A recent ruling from Pennsylvania’s highest court could have a big impact on your privacy rights during a car stop.
Pennsylvania traditionally provided broader privacy protection than the US Constitution. For decades, police in the Commonwealth had to get obtain warrant from a judge before they could do a car search unless time was of the essence or the evidence could be lost or destroyed. But now, the Pennsylvania Supreme Court’s 4 to 2 decision in Commonwealth v. Gary changes the rule.
“There’ll be lesser protection of privacy in Pennsylvania,” says Dave Rudovsky, a professor at Penn Law school and a civil rights attorney.
Rudovsky says Article I, Section 2 of the Pennsylvania Constitution had been interpreted to provide broader protection that the Fourth Amendment of the US Constitution. Police had to contact a judge during a stop, either via phone or radio, for permission to conduct a car search. Rudovsky says the new ruling means police, not a judge can decide whether to search.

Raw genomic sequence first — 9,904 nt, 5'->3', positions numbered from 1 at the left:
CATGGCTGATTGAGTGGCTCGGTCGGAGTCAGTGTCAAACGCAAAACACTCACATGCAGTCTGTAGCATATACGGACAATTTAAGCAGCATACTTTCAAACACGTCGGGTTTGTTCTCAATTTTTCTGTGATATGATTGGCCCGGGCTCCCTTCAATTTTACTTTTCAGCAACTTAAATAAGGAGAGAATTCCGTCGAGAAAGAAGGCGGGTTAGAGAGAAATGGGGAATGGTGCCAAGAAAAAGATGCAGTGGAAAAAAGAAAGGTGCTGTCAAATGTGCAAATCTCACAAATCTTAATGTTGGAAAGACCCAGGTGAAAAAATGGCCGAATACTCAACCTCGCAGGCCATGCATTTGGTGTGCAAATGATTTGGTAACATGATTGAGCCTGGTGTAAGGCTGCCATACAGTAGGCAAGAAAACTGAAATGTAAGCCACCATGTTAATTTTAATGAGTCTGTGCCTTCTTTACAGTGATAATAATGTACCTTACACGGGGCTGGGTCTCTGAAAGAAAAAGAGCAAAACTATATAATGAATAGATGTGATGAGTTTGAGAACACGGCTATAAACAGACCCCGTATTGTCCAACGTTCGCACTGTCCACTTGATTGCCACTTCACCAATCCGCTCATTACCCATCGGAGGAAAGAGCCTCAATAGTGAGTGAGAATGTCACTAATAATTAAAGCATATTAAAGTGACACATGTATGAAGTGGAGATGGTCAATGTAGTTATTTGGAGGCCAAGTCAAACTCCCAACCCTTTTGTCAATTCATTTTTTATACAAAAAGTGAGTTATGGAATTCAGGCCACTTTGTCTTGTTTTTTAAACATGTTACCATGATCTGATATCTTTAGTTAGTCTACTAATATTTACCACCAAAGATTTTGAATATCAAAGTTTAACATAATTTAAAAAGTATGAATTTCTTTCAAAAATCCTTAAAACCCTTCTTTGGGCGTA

“Now if police officers have probable cause– a good faith belief that a crime has been committed, they can search your car without having to first obtain a warrant,” he says.
“The district attorneys offices will say this is about drugs and guns and that is true, but it does not end there,” says James Funt, an attorney with Greenblatt, Pierce, Engle, Funt & Flores.
“Whatever is in the car can be searched,” he says, “it’s a slippery slope.”
Funt says the ruling severely erodes Pennsylvania’s privacy protections by essentially concluding that citizens have less privacy in their cars than in their homes. He says people carry cell phones and other electronic devices in their cars and the court’s ruling means these items could be vulnerable as well.
“Where does it stop? It doesn’t,” says Funt, “It will not end with guns and drugs.”
For years, Philadelphia police have been taken to task over the abnormally high number of stop and frisks of minorities. Funt says groups targeted for such stops, could be targeted for these searches.
“Officers will likely try to abuse this new found power,” he says, “They’ve tried to do it before and this is simply a check and balance that has been removed.”
Civil rights advocates say beware.
“Be ware of what you put in you pocket or what you put in your car,” says Funt, “you no longer have any safeguard from the government coming into your car– their right to intrude had exponentially increased.”
By: Cherri Gregg
Read More: CBS Philadelphia